If you have a low VO2 Max, for instance, it'll lead to higher Excess Post-exercise Oxygen Consumption (EPOC) that, while good for increasing your fitness level, ensures you need more recovery time in the short term.
Ultimately, a higher body battery score means your body can handle a tougher workout; a lower body battery rating means you should prioritize getting a good night's sleep or find a way to decrease the stressors in your life.
Why is my Garmin Body Battery score so low and how do I raise it?
As mentioned above, bad habits will lead to increased drain and reduced charge, while overly taxing workouts will lower your rating and ensure that even a full night's sleep won't recharge it as much as it normally would.
Alcohol consumption or energy drinks will ensure your quality of sleep is lower, hurting your body's ability to regain energy the following day. And if you're constantly stressed due to work during the day, your reduced heart rate variance will ensure you burn through energy at a disproportionate rate.
Aside from making healthier choices, building up your fitness will improve your maximum capacity so that a simple workout won't be as taxing and stressful on your body. Plus, according to the National Library of Medicine (opens in new tab), "cardiorespiratory fitness protects against stress-related symptoms of burnout and depression," while another study (opens in new tab) (via Garmin (opens in new tab)) found that fitness leads to "less stress during working hours and better nighttime recovery."
Use your Garmin watch to get more fit, and your body battery will naturally recharge faster and better withstand the negative effects of stress.
Which Garmin smartwatches have Garmin Body Battery?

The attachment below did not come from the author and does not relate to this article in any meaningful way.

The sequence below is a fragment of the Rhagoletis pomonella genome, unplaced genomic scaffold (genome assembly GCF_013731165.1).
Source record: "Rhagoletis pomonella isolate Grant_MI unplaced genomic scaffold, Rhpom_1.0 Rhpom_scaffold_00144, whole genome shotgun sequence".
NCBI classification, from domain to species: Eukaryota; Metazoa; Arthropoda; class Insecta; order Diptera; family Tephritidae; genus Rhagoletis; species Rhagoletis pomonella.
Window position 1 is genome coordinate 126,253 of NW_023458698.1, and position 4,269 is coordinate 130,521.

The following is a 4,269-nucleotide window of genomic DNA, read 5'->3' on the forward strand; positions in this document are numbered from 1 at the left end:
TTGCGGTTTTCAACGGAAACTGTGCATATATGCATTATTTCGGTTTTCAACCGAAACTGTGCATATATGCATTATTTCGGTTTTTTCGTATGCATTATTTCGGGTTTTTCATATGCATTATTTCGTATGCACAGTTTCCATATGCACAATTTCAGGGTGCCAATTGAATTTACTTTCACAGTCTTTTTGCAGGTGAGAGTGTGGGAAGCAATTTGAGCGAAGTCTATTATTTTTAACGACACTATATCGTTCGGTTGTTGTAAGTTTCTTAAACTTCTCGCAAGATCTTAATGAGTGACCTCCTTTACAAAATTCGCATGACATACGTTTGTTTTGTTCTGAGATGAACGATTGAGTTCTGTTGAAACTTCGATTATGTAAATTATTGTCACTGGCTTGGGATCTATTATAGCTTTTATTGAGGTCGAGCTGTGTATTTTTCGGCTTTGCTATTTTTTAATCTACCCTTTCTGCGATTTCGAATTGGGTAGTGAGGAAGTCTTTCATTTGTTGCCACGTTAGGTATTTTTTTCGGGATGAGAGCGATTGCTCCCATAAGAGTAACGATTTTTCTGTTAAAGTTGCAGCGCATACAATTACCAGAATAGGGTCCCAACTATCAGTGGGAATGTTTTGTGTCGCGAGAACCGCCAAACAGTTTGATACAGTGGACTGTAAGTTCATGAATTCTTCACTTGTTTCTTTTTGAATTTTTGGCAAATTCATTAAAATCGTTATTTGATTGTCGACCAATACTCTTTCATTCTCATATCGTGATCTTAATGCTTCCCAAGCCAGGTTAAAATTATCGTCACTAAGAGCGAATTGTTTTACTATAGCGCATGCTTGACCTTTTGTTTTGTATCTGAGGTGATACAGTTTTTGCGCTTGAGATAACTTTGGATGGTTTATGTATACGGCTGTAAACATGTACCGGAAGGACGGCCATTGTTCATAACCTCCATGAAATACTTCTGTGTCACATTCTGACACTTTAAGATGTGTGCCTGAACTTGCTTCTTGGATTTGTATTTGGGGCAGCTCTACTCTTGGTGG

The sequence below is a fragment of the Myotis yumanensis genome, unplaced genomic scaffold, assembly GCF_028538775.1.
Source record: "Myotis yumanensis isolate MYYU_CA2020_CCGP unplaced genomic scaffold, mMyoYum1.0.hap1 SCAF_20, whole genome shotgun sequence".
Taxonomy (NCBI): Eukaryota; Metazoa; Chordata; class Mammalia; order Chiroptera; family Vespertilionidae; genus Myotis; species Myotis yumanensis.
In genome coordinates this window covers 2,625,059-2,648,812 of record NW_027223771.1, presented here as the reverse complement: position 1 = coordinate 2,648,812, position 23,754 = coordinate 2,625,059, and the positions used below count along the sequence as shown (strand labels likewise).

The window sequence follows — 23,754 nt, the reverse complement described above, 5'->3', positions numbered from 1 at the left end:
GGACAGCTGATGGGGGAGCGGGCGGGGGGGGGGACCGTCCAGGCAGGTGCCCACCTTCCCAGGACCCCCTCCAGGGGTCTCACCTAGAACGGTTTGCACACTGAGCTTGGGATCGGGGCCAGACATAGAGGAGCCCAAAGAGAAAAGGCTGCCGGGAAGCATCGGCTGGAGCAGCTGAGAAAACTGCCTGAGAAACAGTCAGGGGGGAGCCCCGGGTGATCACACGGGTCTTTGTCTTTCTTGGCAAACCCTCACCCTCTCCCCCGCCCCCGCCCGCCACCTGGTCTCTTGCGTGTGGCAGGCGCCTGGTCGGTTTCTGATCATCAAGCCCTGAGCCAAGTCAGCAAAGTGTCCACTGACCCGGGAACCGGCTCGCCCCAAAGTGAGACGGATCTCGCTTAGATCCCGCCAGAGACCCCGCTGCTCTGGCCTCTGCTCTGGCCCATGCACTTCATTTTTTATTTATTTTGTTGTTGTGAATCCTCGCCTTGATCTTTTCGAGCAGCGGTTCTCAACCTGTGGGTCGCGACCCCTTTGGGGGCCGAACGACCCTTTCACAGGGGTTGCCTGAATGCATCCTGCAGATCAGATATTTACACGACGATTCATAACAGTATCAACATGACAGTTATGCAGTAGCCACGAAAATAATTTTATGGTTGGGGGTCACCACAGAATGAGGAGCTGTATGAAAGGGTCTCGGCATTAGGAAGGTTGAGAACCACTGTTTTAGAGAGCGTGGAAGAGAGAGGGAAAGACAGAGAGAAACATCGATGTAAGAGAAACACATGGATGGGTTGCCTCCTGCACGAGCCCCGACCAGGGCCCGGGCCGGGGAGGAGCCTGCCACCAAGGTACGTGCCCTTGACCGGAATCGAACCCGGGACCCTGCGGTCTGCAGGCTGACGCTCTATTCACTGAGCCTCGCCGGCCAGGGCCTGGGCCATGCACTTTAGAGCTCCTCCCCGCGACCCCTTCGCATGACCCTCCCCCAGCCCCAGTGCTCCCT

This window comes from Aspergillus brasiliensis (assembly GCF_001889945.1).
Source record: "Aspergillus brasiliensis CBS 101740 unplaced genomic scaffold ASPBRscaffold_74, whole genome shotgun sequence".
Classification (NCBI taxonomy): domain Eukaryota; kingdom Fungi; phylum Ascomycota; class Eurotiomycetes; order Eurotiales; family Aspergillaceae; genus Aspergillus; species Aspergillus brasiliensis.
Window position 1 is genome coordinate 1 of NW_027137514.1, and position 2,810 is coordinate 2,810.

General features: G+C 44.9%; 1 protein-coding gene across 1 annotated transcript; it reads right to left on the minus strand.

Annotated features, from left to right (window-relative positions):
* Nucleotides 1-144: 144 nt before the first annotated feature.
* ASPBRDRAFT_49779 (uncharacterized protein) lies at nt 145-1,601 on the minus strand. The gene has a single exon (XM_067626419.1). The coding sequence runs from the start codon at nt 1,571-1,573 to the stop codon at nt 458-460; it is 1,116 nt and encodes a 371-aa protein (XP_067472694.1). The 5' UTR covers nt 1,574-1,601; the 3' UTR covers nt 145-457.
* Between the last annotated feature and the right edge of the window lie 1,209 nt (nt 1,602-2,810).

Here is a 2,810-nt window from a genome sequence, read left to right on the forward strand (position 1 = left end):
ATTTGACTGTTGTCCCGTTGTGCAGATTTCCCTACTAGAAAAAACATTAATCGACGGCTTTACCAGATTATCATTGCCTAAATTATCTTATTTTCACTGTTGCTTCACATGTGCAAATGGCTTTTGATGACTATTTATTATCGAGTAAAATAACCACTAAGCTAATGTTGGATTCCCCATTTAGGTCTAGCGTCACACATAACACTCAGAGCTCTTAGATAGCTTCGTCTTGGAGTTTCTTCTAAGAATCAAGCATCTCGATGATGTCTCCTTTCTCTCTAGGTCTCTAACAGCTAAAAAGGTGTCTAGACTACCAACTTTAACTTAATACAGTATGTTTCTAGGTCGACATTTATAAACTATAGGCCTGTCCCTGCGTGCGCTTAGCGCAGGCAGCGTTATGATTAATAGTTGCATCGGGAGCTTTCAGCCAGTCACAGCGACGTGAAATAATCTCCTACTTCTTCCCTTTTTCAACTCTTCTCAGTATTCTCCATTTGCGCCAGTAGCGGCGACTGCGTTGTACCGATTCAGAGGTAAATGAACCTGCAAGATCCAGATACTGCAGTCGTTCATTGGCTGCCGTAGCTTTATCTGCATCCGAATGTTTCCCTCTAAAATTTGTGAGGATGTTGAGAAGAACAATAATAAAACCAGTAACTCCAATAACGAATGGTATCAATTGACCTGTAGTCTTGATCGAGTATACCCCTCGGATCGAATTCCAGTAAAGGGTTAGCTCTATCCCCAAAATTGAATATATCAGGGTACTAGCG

- Approach S62
- D2 Air (X10) / D2 Mach 1
- Descent G1 / Mk2 series
- Enduro series
- epix (Gen 2) series
- fenix 6 / 7 series
- Forerunner 45 / 45S / 55 / 245 / 245 Music / 745 / 945 (LTE)
- Garmin Swim 2
- Instinct / Instinct 2 series
- Lily series
- MARQ collection
- quatix 6
- tactix 7 / Delta series
- Venu / Venu Sq / Venu 2 / Venu 2 Plus series
- vivoactive 4 / 4S (including Legacy Hero and Saga watches)
- vivosmart 4
- vivomove 3 series (including Luxe, Sport, and Style watches)
Pretty much all of the best Garmin smartwatches have Garmin Body Battery, in other words.
Just keep in mind that the newest models may give you a more accurate score. 2022 releases like the Instinct 2 Solar and Venu 2 Plus have the Elevate Gen 4 sensor with more accurate heart rate tracking than older watches, for instance. Since Body Battery hinges on HRV to calculate stress, you want the best HRM you can get.
Ideally, Garmin Body Battery will spur you on to build better habits and avoid injuring yourself. However, it's only really useful if you wear your watch all day, every day, to get accurate readings. If you only wear your watch during workouts, you'll have to rely on Garmin's other metrics to measure your health.
Michael spent years freelancing on every tech topic under the sun before settling down on the real exciting stuff: virtual reality, fitness wearables, gaming, and how tech intersects with our world. He's a semi-reformed Apple-to-Android user who loves running, D&D, and Star Wars. Find him on Twitter at @Michael_L_Hicks.